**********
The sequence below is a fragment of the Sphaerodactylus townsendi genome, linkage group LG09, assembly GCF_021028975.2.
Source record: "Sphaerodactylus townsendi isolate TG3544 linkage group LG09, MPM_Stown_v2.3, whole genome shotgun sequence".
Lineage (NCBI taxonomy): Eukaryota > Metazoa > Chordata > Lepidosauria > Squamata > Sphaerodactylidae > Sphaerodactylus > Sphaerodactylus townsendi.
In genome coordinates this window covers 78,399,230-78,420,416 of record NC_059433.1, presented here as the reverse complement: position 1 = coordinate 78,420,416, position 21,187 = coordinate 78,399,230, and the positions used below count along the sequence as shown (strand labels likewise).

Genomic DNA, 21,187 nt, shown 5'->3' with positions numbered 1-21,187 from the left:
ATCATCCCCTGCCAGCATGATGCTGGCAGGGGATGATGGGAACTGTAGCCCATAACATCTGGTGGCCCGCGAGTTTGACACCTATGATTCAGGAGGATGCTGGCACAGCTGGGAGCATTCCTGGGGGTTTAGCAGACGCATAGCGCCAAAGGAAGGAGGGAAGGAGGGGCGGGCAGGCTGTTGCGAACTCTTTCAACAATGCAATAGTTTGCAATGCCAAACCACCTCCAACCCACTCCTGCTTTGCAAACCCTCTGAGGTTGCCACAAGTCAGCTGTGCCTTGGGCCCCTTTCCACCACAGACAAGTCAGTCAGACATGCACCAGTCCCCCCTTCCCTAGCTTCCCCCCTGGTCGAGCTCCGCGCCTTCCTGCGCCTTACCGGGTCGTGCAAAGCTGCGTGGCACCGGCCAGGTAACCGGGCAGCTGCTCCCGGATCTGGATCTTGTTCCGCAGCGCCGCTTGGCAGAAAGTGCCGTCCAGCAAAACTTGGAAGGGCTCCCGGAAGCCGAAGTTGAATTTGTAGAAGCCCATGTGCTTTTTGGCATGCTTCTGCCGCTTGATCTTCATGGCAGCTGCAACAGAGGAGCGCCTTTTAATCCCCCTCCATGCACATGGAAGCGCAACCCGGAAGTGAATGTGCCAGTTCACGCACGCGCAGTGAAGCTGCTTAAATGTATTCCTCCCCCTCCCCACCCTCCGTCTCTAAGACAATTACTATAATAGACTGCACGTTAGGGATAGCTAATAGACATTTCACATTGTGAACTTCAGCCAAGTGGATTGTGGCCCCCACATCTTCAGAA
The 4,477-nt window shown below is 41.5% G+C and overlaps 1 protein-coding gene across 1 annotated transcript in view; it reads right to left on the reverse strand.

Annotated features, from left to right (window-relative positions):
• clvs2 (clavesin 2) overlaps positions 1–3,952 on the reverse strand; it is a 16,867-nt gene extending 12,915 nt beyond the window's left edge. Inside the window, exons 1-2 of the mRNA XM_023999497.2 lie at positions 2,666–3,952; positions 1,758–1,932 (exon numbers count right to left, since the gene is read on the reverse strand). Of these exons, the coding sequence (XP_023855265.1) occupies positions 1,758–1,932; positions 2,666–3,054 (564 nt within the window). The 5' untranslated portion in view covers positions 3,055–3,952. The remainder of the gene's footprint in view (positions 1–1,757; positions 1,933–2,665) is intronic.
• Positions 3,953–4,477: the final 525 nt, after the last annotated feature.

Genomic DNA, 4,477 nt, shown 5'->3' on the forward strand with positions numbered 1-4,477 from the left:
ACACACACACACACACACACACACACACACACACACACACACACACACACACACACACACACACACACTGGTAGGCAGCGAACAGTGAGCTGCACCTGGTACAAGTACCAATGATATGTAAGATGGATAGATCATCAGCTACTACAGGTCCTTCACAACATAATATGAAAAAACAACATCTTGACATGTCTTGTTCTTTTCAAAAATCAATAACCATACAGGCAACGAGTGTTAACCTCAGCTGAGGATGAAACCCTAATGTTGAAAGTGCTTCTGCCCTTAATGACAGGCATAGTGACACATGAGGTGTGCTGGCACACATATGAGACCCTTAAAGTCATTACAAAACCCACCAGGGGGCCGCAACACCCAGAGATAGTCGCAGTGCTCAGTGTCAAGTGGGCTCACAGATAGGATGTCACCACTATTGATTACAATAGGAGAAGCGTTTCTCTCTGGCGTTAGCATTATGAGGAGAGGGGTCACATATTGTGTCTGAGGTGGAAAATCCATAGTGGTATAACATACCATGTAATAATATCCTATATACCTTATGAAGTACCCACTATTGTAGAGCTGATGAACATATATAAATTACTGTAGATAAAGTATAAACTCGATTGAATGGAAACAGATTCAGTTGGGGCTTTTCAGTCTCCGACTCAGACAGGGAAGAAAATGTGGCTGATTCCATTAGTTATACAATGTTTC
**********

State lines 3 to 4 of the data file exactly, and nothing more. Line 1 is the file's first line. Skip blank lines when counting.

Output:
Lineage (NCBI taxonomy): Eukaryota > Metazoa > Chordata > Lepidosauria > Squamata > Sphaerodactylidae > Sphaerodactylus > Sphaerodactylus townsendi.
In genome coordinates this window covers 78,399,230-78,420,416 of record NC_059433.1, presented here as the reverse complement: position 1 = coordinate 78,420,416, position 21,187 = coordinate 78,399,230, and the positions used below count along the sequence as shown (strand labels likewise).